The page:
Tor network


Most of the traditionally used Internet browsers are extremely mediocre in terms of privacy. A tech-savvy third-party observer can easily not only access your cookies for different sites, but also find out the history of your Internet surfing.

On the one hand - so what's wrong with that? Corporations and governments are already actively collecting information about us for their own purposes. A "law-abiding person" has nothing to fear and hide. But on the other hand, no one guarantees that this information will be collected by trustworthy persons who are not going to use it for personal purposes. And if you are not going to make their work easier, then you should use truly confidential browsers. For example, the Tor network.

What is it?

TOR - short for "The Onion Router" or "Onion Router" - is a technology to protect information about your activity on the Internet. Its essence lies in the use of independent encryption protocols and a distributed network of peers.

It looks like this - you send an encrypted request to a specific site through a distributed network, where it moves between different nodes, is additionally encrypted and only after that reaches the endpoint. Your ISP can only track that you have sent an encrypted message to a distributed network, but will not be able to find out either its content or its ultimate goal. The same thing happens in the opposite direction - the provider will see that you have received a message from the network, but will not determine its content or the place of sending.

What does the onion have to do with it?

The onion is the symbol of the TOR browser for a reason. There are layers in both. But in TOR, these are "layers of encryption". Usually - up to 3 pieces. and this is how it looks in practice.

Let's say you need to convey a certain message. You take it and encrypt it with a certain cryptographic cipher. And you transfer it to the distributed network. There a sequential chain of three nodes is formed, each of which has its own encryption key. First, your encoded information is encrypted with the key of the output (third) node. Then it is encrypted with the key of the second node and marked with the address of the output node. And after that, it is encrypted again with the key of the first node and marked with the address of node number 2. And only after that, the data transfer begins. The first node removes its encryption and sees where to send information next. The second does the same and sends it to the outgoing one. Outgoing decode the last layer and sends the information to the destination site.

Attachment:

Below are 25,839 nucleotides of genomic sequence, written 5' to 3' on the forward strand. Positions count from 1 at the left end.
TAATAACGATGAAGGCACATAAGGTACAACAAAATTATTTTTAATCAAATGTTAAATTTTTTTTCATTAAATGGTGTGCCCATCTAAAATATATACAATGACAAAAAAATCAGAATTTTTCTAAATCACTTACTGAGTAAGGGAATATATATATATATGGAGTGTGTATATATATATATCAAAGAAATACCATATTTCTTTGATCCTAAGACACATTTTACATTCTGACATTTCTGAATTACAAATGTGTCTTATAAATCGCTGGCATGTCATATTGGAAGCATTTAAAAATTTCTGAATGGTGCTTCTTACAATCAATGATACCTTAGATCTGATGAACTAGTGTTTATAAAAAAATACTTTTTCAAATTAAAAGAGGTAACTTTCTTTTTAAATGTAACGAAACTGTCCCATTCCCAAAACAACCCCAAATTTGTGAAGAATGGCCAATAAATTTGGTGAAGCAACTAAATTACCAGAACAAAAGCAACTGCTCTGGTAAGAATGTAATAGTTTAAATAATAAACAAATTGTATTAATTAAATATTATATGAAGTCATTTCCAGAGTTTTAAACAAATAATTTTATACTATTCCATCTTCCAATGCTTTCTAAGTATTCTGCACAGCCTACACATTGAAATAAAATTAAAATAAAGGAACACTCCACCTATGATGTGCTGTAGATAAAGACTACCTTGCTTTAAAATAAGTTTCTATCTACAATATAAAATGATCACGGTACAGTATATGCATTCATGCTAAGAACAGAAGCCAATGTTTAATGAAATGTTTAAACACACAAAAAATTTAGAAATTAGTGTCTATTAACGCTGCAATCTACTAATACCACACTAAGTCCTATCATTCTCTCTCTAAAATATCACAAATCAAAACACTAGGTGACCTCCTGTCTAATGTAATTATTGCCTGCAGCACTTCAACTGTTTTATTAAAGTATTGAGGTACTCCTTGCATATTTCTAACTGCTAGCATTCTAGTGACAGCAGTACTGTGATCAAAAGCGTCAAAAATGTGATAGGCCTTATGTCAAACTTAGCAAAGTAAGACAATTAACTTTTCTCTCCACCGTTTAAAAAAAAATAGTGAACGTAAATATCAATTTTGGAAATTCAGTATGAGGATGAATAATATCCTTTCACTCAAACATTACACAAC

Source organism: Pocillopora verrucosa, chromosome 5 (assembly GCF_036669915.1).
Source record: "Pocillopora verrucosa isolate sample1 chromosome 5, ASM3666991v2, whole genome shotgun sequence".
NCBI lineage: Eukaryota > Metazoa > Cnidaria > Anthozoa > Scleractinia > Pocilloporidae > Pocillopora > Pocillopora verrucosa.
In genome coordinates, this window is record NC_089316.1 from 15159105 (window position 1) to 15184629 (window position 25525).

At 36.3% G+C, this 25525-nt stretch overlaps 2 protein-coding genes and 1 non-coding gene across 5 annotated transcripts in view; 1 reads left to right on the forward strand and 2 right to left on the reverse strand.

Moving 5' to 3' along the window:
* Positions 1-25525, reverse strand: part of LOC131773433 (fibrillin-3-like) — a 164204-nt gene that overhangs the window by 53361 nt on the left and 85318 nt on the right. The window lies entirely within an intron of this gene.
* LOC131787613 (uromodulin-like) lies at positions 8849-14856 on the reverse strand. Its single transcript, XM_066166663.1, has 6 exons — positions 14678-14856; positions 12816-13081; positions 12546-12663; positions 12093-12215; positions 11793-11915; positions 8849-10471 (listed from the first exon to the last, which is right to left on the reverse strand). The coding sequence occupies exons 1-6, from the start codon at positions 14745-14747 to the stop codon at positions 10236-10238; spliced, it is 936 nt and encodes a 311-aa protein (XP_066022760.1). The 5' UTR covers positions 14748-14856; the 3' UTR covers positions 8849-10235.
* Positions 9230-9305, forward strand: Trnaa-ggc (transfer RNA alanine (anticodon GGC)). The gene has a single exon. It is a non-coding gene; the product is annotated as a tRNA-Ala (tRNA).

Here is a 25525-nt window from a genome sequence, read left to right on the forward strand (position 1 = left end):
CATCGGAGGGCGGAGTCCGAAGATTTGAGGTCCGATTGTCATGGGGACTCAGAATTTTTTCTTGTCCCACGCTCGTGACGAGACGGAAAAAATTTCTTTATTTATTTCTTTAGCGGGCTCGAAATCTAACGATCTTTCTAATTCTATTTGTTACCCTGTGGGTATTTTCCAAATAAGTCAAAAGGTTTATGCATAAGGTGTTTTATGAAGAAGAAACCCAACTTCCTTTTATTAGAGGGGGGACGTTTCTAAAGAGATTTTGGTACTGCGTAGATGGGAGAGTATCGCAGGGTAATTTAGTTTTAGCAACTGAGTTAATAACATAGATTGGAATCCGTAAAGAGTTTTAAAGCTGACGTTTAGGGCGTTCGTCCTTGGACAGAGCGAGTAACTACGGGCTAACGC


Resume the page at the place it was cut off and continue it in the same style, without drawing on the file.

The same thing happens in the opposite direction. The data is always encrypted independently so that no network participant can get to it on their own. The participants do not know each other, so they cannot come to an agreement. Only the original sender has access to all three encryption keys and only he can view the information.

Looks safe, doesn't it? Yes, but there are a few nuances. You may forget to encrypt information before transmitting it to the network and the originating node can see it. And use it for your own purposes. In addition, the outgoing node always knows exactly where you sent your request, since it is through it that the information gets there. Especially if the secure HTTPS protocol is not used.

However, it is still safer than using regular browsers. However, this security comes with a price - speed. TOR works very slowly because information needs to be changed a lot and often. Three hops are a good balance between speed and reliability, but the number of hops can be customized as you wish.

Why do you need all this?

Because only decentralized peer-to-peer networks can guarantee a decent level of privacy. They are resistant to external influences, difficult to organize internal collusion, and methods of cryptographic encryption further complicate the work of potential attackers.

Perhaps the best recommendation for the reliability of this browser is the fact that it is used by real criminals. That is, people who perfectly understand that their freedom and life depend solely on the reliability and confidentiality of the means of information exchange they use.

However, even TOR is not perfect and sometimes leaks personal information. Banal JavaScript, for example, can facilitate your identification, so you should always install additional browser extensions that block it.


Onion routing and the TOR browser have long been integral components of network privacy. And while it is impossible to achieve complete anonymity on the Internet, they significantly increase your chances of keeping your privacy intact.

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